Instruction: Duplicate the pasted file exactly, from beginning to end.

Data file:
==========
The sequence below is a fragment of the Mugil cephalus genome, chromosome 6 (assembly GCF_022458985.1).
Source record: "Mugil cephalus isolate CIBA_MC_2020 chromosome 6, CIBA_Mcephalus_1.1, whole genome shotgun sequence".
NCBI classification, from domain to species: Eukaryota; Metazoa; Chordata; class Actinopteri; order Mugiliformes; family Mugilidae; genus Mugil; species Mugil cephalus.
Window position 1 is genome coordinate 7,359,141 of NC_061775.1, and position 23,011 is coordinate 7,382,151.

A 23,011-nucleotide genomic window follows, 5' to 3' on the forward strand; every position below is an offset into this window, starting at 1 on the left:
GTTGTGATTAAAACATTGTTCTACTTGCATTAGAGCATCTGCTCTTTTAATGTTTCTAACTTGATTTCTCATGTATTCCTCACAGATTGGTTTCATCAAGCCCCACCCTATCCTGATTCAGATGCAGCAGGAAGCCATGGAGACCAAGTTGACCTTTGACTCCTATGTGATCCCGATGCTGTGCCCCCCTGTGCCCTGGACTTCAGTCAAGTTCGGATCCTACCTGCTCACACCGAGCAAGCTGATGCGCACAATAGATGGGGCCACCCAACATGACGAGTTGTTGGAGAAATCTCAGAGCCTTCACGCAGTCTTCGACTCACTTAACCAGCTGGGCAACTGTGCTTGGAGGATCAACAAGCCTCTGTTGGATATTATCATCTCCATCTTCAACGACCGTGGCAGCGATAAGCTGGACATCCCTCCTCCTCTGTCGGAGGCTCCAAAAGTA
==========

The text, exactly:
The sequence below is a fragment of the Mugil cephalus genome, chromosome 6 (assembly GCF_022458985.1).
Source record: "Mugil cephalus isolate CIBA_MC_2020 chromosome 6, CIBA_Mcephalus_1.1, whole genome shotgun sequence".
NCBI classification, from domain to species: Eukaryota; Metazoa; Chordata; class Actinopteri; order Mugiliformes; family Mugilidae; genus Mugil; species Mugil cephalus.
Window position 1 is genome coordinate 7,359,141 of NC_061775.1, and position 23,011 is coordinate 7,382,151.

A 23,011-nucleotide genomic window follows, 5' to 3' on the forward strand; every position below is an offset into this window, starting at 1 on the left:
GTTGTGATTAAAACATTGTTCTACTTGCATTAGAGCATCTGCTCTTTTAATGTTTCTAACTTGATTTCTCATGTATTCCTCACAGATTGGTTTCATCAAGCCCCACCCTATCCTGATTCAGATGCAGCAGGAAGCCATGGAGACCAAGTTGACCTTTGACTCCTATGTGATCCCGATGCTGTGCCCCCCTGTGCCCTGGACTTCAGTCAAGTTCGGATCCTACCTGCTCACACCGAGCAAGCTGATGCGCACAATAGATGGGGCCACCCAACATGACGAGTTGTTGGAGAAATCTCAGAGCCTTCACGCAGTCTTCGACTCACTTAACCAGCTGGGCAACTGTGCTTGGAGGATCAACAAGCCTCTGTTGGATATTATCATCTCCATCTTCAACGACCGTGGCAGCGATAAGCTGGACATCCCTCCTCCTCTGTCGGAGGCTCCAAAAGTA